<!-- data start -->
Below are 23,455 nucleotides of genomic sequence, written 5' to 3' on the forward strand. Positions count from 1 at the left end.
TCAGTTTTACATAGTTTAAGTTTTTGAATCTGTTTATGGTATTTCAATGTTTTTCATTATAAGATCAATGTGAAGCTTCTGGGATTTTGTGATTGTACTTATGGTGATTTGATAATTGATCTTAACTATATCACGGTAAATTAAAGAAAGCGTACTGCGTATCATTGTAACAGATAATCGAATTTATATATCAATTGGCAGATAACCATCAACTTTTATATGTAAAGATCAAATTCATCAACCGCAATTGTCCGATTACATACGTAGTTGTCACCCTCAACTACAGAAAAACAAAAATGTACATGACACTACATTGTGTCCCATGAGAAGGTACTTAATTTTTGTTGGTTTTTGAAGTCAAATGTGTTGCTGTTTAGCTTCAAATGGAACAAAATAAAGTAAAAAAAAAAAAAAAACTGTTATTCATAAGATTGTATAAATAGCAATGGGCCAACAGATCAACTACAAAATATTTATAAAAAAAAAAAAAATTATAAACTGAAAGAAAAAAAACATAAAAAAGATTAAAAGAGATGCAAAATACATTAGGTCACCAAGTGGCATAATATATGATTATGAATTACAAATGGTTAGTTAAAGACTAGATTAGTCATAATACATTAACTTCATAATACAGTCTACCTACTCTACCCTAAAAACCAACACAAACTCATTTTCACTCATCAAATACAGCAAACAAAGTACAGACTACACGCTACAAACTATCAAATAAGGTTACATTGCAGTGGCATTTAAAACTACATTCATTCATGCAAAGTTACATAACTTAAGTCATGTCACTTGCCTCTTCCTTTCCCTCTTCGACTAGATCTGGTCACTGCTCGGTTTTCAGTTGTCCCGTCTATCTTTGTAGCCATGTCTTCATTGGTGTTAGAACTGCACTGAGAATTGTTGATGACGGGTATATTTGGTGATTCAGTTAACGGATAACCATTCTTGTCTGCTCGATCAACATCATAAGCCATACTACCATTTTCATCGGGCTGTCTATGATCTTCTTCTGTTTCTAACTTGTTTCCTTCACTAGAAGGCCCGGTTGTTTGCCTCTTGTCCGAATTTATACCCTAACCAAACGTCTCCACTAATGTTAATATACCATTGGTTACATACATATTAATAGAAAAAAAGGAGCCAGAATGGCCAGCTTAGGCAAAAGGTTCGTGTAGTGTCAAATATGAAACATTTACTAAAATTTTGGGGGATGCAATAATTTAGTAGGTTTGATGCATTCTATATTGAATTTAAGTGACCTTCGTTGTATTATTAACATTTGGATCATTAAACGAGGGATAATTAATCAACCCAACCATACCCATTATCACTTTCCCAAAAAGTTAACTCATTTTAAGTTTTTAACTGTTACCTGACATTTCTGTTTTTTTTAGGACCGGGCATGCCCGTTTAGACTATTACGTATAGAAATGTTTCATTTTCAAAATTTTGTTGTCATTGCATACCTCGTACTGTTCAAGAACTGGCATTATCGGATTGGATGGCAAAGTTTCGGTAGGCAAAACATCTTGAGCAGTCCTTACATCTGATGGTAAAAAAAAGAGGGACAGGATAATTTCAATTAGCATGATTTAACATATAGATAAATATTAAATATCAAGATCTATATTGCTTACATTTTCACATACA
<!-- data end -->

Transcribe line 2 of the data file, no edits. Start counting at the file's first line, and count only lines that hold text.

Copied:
TCAGTTTTACATAGTTTAAGTTTTTGAATCTGTTTATGGTATTTCAATGTTTTTCATTATAAGATCAATGTGAAGCTTCTGGGATTTTGTGATTGTACTTATGGTGATTTGATAATTGATCTTAACTATATCACGGTAAATTAAAGAAAGCGTACTGCGTATCATTGTAACAGATAATCGAATTTATATATCAATTGGCAGATAACCATCAACTTTTATATGTAAAGATCAAATTCATCAACCGCAATTGTCCGATTACATACGTAGTTGTCACCCTCAACTACAGAAAAACAAAAATGTACATGACACTACATTGTGTCCCATGAGAAGGTACTTAATTTTTGTTGGTTTTTGAAGTCAAATGTGTTGCTGTTTAGCTTCAAATGGAACAAAATAAAGTAAAAAAAAAAAAAAAACTGTTATTCATAAGATTGTATAAATAGCAATGGGCCAACAGATCAACTACAAAATATTTATAAAAAAAAAAAAAATTATAAACTGAAAGAAAAAAAACATAAAAAAGATTAAAAGAGATGCAAAATACATTAGGTCACCAAGTGGCATAATATATGATTATGAATTACAAATGGTTAGTTAAAGACTAGATTAGTCATAATACATTAACTTCATAATACAGTCTACCTACTCTACCCTAAAAACCAACACAAACTCATTTTCACTCATCAAATACAGCAAACAAAGTACAGACTACACGCTACAAACTATCAAATAAGGTTACATTGCAGTGGCATTTAAAACTACATTCATTCATGCAAAGTTACATAACTTAAGTCATGTCACTTGCCTCTTCCTTTCCCTCTTCGACTAGATCTGGTCACTGCTCGGTTTTCAGTTGTCCCGTCTATCTTTGTAGCCATGTCTTCATTGGTGTTAGAACTGCACTGAGAATTGTTGATGACGGGTATATTTGGTGATTCAGTTAACGGATAACCATTCTTGTCTGCTCGATCAACATCATAAGCCATACTACCATTTTCATCGGGCTGTCTATGATCTTCTTCTGTTTCTAACTTGTTTCCTTCACTAGAAGGCCCGGTTGTTTGCCTCTTGTCCGAATTTATACCCTAACCAAACGTCTCCACTAATGTTAATATACCATTGGTTACATACATATTAATAGAAAAAAAGGAGCCAGAATGGCCAGCTTAGGCAAAAGGTTCGTGTAGTGTCAAATATGAAACATTTACTAAAATTTTGGGGGATGCAATAATTTAGTAGGTTTGATGCATTCTATATTGAATTTAAGTGACCTTCGTTGTATTATTAACATTTGGATCATTAAACGAGGGATAATTAATCAACCCAACCATACCCATTATCACTTTCCCAAAAAGTTAACTCATTTTAAGTTTTTAACTGTTACCTGACATTTCTGTTTTTTTTAGGACCGGGCATGCCCGTTTAGACTATTACGTATAGAAATGTTTCATTTTCAAAATTTTGTTGTCATTGCATACCTCGTACTGTTCAAGAACTGGCATTATCGGATTGGATGGCAAAGTTTCGGTAGGCAAAACATCTTGAGCAGTCCTTACATCTGATGGTAAAAAAAAGAGGGACAGGATAATTTCAATTAGCATGATTTAACATATAGATAAATATTAAATATCAAGATCTATATTGCTTACATTTTCACATACA